Among the controversial issues in America today is the debate over how best to care for abandoned and neglected children. Largely absent from the debate, however, is any discussion of past practices. In this book, historian Timothy Miller argues that it is necessary to look at the history of orphanages, at their successes and failures, and at their complex roles as social institutions for unwanted and homeless children. In ""The Orphans of Byzantium"", Miller provides a perceptive study of the evolution of orphanages in the Byzantine empire. Contrary to popular belief, medieval child welfare systems were sophisticated, especially in the Byzantine world. Combining ancient Roman legal institutions with Christian concepts of charity, the Byzantine empire evolved a child welfare system that tried either to select foster parents for homeless children or to place them in group homes that could provide food, shelter and education. Miller discusses how successive Byzantine emperors tried to improve Roman regulations to provide greater security for orphans and notes that they achieved their greatest success when they widened the pool of potential guardians by allowing women relatives to accept the duties of guardianship.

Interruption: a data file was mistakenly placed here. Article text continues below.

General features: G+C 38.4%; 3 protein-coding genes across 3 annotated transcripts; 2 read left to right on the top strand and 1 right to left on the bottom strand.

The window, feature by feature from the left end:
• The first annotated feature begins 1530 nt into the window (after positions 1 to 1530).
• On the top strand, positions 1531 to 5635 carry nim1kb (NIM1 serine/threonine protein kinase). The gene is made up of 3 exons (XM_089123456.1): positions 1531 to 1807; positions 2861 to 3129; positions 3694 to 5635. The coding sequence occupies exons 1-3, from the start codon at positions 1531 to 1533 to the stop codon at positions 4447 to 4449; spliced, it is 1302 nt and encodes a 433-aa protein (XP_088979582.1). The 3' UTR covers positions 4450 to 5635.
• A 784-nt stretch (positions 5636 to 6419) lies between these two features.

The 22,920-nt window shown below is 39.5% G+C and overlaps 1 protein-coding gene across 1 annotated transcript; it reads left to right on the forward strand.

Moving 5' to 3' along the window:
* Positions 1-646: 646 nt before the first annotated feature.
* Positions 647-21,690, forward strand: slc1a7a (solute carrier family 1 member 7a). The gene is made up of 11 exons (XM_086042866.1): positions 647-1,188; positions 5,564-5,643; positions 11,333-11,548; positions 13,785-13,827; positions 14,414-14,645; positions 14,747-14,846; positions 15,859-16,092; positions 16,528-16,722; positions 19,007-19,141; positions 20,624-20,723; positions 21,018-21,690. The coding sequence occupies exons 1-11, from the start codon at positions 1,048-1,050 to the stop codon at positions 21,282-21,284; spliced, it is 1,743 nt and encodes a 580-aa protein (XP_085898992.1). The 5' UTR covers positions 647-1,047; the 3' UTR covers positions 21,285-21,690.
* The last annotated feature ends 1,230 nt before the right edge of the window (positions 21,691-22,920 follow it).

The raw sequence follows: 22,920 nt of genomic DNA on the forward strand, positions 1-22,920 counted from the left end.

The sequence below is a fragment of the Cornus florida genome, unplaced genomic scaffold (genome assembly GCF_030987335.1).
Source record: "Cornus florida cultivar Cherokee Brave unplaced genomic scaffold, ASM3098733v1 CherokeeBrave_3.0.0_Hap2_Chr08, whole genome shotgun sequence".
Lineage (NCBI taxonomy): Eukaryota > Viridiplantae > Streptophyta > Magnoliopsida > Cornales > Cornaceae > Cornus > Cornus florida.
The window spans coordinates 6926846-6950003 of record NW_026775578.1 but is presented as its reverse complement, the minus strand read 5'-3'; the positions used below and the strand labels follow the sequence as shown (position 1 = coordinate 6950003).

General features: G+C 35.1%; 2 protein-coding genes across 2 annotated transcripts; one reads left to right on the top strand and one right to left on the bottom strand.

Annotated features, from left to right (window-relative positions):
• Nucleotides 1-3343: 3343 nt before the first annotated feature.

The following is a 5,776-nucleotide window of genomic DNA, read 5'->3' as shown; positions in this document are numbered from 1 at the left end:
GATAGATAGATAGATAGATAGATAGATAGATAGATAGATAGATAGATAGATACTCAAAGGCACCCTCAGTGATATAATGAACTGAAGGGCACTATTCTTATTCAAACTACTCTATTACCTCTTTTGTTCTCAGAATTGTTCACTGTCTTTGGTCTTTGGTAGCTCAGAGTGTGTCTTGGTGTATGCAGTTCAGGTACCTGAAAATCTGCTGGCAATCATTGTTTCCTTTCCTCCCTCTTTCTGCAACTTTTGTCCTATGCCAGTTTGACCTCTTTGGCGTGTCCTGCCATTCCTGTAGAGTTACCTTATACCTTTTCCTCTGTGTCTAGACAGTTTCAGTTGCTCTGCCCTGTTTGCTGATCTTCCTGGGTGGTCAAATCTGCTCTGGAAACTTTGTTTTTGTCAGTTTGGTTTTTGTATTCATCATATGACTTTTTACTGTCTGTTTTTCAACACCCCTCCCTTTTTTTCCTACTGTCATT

Timothy S. Miller is Professor of History at Salisbury University in Maryland. He has written or edited numerous books and articles on the Byzantine Empire, including The Birth of the Hospital in the Byzantine Empire and Peace and War in Byzantium.